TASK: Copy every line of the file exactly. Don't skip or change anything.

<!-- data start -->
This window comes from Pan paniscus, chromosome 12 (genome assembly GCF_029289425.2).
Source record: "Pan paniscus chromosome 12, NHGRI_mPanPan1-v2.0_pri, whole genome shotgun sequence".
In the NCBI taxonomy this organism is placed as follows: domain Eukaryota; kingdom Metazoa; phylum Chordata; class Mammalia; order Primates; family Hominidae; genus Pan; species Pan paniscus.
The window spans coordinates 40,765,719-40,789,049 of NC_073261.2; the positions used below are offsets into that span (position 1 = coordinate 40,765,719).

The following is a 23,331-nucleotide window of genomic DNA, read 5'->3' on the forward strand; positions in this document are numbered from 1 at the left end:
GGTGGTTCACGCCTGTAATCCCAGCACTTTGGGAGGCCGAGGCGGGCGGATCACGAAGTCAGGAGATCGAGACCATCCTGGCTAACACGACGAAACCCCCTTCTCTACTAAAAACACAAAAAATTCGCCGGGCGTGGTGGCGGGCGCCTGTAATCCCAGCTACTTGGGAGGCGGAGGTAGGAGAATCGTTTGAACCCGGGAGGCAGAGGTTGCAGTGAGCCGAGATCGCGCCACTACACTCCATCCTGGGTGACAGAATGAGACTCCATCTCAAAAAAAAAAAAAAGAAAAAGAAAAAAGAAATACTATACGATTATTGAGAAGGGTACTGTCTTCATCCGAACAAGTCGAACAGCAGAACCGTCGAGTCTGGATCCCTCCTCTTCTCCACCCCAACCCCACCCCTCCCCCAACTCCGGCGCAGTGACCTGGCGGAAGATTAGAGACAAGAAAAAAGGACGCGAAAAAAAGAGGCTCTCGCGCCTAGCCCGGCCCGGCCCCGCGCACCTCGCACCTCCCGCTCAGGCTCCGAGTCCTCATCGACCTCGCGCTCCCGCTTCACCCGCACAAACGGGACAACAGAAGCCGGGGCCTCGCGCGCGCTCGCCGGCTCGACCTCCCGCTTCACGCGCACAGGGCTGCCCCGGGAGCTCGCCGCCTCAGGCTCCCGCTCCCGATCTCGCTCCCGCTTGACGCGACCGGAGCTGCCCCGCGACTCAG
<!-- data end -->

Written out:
This window comes from Pan paniscus, chromosome 12 (genome assembly GCF_029289425.2).
Source record: "Pan paniscus chromosome 12, NHGRI_mPanPan1-v2.0_pri, whole genome shotgun sequence".
In the NCBI taxonomy this organism is placed as follows: domain Eukaryota; kingdom Metazoa; phylum Chordata; class Mammalia; order Primates; family Hominidae; genus Pan; species Pan paniscus.
The window spans coordinates 40,765,719-40,789,049 of NC_073261.2; the positions used below are offsets into that span (position 1 = coordinate 40,765,719).

The following is a 23,331-nucleotide window of genomic DNA, read 5'->3' on the forward strand; positions in this document are numbered from 1 at the left end:
GGTGGTTCACGCCTGTAATCCCAGCACTTTGGGAGGCCGAGGCGGGCGGATCACGAAGTCAGGAGATCGAGACCATCCTGGCTAACACGACGAAACCCCCTTCTCTACTAAAAACACAAAAAATTCGCCGGGCGTGGTGGCGGGCGCCTGTAATCCCAGCTACTTGGGAGGCGGAGGTAGGAGAATCGTTTGAACCCGGGAGGCAGAGGTTGCAGTGAGCCGAGATCGCGCCACTACACTCCATCCTGGGTGACAGAATGAGACTCCATCTCAAAAAAAAAAAAAAGAAAAAGAAAAAAGAAATACTATACGATTATTGAGAAGGGTACTGTCTTCATCCGAACAAGTCGAACAGCAGAACCGTCGAGTCTGGATCCCTCCTCTTCTCCACCCCAACCCCACCCCTCCCCCAACTCCGGCGCAGTGACCTGGCGGAAGATTAGAGACAAGAAAAAAGGACGCGAAAAAAAGAGGCTCTCGCGCCTAGCCCGGCCCGGCCCCGCGCACCTCGCACCTCCCGCTCAGGCTCCGAGTCCTCATCGACCTCGCGCTCCCGCTTCACCCGCACAAACGGGACAACAGAAGCCGGGGCCTCGCGCGCGCTCGCCGGCTCGACCTCCCGCTTCACGCGCACAGGGCTGCCCCGGGAGCTCGCCGCCTCAGGCTCCCGCTCCCGATCTCGCTCCCGCTTGACGCGACCGGAGCTGCCCCGCGACTCAG